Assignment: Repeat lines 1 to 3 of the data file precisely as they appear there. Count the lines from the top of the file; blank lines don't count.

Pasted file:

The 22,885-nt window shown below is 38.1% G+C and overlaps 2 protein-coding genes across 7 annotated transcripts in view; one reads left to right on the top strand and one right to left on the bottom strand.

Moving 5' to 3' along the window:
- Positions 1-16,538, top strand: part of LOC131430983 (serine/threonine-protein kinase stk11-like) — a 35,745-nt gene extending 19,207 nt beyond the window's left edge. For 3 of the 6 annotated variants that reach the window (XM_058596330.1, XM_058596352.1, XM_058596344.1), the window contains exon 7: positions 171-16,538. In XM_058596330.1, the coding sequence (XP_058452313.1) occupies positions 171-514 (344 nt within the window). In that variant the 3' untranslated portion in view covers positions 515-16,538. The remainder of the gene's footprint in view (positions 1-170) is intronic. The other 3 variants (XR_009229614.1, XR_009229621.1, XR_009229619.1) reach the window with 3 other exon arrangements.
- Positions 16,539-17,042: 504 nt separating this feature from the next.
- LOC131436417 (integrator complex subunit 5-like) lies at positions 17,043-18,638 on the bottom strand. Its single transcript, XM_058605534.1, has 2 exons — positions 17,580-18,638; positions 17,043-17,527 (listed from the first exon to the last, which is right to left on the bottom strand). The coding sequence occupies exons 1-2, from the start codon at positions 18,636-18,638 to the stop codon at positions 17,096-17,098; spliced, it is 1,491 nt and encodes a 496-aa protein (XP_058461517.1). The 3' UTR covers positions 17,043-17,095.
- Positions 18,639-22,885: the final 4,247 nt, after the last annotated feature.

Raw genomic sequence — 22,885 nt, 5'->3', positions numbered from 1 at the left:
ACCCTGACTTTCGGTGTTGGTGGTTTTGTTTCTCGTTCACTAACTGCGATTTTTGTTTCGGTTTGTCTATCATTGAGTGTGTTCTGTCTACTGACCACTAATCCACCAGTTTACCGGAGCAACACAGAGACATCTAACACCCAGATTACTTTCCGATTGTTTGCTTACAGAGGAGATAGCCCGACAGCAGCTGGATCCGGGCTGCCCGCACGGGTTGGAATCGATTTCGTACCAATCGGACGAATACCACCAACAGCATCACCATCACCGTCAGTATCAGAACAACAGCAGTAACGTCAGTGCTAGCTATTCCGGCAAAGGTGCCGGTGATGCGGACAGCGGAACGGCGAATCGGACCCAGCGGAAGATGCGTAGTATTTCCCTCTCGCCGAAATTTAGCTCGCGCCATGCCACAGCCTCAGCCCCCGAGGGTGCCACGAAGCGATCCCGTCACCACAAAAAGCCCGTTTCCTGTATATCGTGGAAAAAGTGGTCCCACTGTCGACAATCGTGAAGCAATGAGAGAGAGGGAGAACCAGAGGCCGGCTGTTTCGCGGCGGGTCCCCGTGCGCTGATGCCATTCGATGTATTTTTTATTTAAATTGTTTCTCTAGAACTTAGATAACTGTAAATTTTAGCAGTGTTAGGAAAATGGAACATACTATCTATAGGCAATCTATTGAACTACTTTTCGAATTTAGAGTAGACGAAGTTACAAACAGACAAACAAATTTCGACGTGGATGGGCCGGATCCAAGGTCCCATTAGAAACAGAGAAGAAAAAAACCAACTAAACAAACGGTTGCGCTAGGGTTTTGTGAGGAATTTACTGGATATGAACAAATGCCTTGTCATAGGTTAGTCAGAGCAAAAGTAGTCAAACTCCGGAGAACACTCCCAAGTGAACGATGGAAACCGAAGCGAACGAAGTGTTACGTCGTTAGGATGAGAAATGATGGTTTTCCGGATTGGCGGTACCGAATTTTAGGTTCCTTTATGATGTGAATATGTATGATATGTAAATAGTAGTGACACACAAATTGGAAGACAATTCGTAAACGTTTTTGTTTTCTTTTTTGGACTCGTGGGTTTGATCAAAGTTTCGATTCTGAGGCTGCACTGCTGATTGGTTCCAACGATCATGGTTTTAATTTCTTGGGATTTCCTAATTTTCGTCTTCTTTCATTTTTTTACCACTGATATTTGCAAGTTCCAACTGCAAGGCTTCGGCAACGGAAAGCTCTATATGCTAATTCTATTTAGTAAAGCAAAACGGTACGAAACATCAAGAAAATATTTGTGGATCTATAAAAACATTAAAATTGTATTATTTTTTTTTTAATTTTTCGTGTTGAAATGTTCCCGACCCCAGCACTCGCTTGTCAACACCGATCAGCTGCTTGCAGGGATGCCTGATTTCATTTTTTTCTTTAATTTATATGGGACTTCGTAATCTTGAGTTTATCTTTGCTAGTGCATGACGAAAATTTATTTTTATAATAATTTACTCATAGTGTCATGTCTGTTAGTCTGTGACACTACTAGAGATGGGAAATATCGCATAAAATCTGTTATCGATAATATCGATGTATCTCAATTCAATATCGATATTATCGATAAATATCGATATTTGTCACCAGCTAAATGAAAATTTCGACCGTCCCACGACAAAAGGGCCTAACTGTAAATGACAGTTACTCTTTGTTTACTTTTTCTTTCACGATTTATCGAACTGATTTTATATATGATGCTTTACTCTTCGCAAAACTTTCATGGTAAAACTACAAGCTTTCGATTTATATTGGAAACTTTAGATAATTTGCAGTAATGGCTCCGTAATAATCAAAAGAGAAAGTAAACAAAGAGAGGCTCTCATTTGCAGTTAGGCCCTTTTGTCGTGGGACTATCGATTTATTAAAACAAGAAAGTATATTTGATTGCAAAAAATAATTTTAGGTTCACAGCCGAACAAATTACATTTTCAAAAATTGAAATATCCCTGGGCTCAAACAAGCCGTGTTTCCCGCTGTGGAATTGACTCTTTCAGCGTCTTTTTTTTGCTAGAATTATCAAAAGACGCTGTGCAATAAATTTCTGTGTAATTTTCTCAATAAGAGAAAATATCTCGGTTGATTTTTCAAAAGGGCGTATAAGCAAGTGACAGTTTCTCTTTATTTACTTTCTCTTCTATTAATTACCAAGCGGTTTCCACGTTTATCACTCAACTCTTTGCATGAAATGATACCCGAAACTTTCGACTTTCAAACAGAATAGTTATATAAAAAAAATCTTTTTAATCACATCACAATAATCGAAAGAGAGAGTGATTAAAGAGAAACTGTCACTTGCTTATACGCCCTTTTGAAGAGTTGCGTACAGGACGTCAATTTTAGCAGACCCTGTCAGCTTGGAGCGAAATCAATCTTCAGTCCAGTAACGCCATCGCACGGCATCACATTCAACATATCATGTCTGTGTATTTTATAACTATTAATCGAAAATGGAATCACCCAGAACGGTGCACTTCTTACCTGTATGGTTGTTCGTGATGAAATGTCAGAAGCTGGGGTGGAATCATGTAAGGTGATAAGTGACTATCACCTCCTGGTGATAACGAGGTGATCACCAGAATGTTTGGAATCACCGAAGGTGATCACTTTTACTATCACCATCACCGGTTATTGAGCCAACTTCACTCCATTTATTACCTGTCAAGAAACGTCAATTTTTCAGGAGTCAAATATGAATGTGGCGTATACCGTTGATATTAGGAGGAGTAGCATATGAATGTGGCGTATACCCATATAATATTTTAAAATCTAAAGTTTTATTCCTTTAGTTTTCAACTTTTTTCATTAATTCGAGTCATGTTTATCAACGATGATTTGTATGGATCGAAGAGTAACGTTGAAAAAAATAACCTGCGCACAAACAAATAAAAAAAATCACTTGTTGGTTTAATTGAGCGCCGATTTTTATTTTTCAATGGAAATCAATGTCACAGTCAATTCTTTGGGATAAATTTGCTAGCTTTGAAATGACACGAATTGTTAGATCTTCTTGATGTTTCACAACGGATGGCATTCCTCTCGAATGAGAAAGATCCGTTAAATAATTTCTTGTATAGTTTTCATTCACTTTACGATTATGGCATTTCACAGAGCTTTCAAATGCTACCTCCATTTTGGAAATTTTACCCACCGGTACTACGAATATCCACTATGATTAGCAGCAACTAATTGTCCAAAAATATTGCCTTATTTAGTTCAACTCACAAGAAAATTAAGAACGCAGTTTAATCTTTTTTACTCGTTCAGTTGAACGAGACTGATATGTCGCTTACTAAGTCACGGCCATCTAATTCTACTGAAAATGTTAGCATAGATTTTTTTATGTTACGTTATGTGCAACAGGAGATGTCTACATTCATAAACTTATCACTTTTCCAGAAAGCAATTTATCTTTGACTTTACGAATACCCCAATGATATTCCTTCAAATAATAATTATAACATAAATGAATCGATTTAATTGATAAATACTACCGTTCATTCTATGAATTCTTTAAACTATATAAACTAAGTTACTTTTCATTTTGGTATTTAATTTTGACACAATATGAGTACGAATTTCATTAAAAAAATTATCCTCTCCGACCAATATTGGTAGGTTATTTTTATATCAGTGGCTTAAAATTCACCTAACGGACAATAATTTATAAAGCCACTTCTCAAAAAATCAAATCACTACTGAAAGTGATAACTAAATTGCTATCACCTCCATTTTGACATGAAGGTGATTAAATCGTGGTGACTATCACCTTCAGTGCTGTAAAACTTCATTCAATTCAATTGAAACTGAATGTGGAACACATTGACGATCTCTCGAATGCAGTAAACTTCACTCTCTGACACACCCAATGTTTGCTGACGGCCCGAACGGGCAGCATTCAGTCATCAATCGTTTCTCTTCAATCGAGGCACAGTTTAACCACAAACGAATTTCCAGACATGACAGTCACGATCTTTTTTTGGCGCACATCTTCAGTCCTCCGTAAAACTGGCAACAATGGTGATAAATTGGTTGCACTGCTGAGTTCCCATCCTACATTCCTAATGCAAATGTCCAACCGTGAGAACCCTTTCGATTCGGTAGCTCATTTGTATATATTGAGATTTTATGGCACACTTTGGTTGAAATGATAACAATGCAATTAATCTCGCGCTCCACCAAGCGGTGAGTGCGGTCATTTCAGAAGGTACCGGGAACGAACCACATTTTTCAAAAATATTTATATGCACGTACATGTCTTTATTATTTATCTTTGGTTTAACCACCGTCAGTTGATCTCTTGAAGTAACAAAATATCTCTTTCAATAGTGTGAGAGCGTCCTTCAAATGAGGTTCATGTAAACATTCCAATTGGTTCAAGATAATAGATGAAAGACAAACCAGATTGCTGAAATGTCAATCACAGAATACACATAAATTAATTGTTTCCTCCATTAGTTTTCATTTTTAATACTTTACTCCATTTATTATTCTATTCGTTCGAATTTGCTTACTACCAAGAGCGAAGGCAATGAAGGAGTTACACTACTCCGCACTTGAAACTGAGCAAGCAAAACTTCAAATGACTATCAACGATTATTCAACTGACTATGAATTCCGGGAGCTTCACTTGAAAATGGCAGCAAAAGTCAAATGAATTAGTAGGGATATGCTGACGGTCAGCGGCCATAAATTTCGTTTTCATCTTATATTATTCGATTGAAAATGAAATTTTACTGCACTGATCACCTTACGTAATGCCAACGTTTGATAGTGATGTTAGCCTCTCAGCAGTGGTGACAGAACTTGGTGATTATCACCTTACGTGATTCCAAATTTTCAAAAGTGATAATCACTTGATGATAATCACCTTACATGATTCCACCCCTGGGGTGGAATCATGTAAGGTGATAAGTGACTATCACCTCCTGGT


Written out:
The 22,885-nt window shown below is 38.1% G+C and overlaps 2 protein-coding genes across 7 annotated transcripts in view; one reads left to right on the top strand and one right to left on the bottom strand.

Moving 5' to 3' along the window:
- Positions 1-16,538, top strand: part of LOC131430983 (serine/threonine-protein kinase stk11-like) — a 35,745-nt gene extending 19,207 nt beyond the window's left edge. For 3 of the 6 annotated variants that reach the window (XM_058596330.1, XM_058596352.1, XM_058596344.1), the window contains exon 7: positions 171-16,538. In XM_058596330.1, the coding sequence (XP_058452313.1) occupies positions 171-514 (344 nt within the window). In that variant the 3' untranslated portion in view covers positions 515-16,538. The remainder of the gene's footprint in view (positions 1-170) is intronic. The other 3 variants (XR_009229614.1, XR_009229621.1, XR_009229619.1) reach the window with 3 other exon arrangements.